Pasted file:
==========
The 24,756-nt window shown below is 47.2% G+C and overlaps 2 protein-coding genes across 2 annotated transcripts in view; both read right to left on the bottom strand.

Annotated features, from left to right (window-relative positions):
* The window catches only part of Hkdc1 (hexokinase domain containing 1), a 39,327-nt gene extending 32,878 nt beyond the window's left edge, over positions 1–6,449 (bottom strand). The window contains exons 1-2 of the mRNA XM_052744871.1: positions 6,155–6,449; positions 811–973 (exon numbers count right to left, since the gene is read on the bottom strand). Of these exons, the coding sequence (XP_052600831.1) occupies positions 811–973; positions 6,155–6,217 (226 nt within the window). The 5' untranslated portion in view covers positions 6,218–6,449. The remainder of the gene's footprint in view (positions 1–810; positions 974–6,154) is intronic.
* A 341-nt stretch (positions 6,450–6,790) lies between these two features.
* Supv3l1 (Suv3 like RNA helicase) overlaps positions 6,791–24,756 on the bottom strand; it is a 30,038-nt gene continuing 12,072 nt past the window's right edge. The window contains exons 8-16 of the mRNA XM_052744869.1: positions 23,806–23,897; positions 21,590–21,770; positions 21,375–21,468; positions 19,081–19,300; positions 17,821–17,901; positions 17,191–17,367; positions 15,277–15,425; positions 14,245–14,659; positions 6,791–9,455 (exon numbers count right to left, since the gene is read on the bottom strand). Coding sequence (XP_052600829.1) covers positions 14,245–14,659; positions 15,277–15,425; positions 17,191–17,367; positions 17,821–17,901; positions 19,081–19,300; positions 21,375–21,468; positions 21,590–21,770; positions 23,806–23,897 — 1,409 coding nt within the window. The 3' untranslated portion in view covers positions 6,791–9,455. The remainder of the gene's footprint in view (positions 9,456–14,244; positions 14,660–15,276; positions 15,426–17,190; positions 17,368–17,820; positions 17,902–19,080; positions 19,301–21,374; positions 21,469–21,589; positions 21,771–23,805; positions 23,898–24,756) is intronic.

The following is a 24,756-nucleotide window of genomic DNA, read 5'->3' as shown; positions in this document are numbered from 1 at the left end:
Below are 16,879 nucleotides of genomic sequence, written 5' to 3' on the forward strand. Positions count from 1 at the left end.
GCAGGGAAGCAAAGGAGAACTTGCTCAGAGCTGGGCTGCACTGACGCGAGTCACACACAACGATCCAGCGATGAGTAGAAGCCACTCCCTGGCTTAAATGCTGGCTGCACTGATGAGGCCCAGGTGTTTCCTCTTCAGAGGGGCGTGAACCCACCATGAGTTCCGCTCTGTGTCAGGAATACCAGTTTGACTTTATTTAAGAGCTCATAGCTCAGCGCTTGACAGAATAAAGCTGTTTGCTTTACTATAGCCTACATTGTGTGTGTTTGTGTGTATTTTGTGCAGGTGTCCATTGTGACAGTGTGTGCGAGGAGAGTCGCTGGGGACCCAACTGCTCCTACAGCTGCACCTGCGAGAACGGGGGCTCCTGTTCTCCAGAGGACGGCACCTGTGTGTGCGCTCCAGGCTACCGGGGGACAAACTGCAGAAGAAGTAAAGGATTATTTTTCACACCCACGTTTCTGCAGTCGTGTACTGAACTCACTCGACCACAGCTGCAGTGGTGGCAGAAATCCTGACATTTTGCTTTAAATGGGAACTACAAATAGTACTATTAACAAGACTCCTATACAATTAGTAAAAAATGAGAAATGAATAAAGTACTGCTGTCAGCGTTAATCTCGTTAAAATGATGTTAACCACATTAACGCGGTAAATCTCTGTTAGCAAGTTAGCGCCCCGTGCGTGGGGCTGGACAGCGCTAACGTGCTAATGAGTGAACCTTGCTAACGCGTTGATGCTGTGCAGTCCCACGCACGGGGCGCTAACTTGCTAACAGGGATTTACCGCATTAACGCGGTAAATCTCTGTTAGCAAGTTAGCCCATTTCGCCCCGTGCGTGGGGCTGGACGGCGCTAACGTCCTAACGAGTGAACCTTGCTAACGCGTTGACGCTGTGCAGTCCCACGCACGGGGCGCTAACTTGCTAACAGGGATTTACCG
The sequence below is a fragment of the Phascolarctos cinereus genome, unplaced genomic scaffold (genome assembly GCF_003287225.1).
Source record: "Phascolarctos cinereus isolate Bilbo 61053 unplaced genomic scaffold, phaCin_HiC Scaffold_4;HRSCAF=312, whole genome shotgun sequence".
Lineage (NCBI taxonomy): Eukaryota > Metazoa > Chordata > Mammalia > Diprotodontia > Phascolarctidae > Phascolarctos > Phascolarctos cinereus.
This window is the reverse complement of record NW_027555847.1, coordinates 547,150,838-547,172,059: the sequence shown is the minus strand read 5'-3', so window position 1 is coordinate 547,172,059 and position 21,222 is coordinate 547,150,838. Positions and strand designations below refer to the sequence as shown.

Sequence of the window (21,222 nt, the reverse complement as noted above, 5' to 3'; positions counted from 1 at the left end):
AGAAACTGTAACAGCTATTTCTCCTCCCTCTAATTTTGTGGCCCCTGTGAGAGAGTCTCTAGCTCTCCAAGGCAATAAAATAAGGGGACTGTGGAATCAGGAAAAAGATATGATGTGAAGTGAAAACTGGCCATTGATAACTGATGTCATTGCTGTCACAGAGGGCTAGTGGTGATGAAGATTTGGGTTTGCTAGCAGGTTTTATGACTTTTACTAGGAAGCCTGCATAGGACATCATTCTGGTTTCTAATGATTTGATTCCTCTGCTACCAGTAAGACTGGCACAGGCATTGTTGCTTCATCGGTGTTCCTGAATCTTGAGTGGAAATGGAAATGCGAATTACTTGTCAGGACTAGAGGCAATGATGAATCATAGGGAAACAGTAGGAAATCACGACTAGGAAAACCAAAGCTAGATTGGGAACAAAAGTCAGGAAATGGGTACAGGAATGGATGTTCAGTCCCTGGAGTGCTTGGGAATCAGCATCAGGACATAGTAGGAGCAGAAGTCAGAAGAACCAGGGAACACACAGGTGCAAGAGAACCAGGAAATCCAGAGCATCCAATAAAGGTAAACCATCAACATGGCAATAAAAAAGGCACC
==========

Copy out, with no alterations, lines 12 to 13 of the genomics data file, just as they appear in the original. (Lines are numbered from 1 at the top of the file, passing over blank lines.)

This window is the reverse complement of record NW_027555847.1, coordinates 547,150,838-547,172,059: the sequence shown is the minus strand read 5'-3', so window position 1 is coordinate 547,172,059 and position 21,222 is coordinate 547,150,838. Positions and strand designations below refer to the sequence as shown.

Sequence of the window (21,222 nt, the reverse complement as noted above, 5' to 3'; positions counted from 1 at the left end):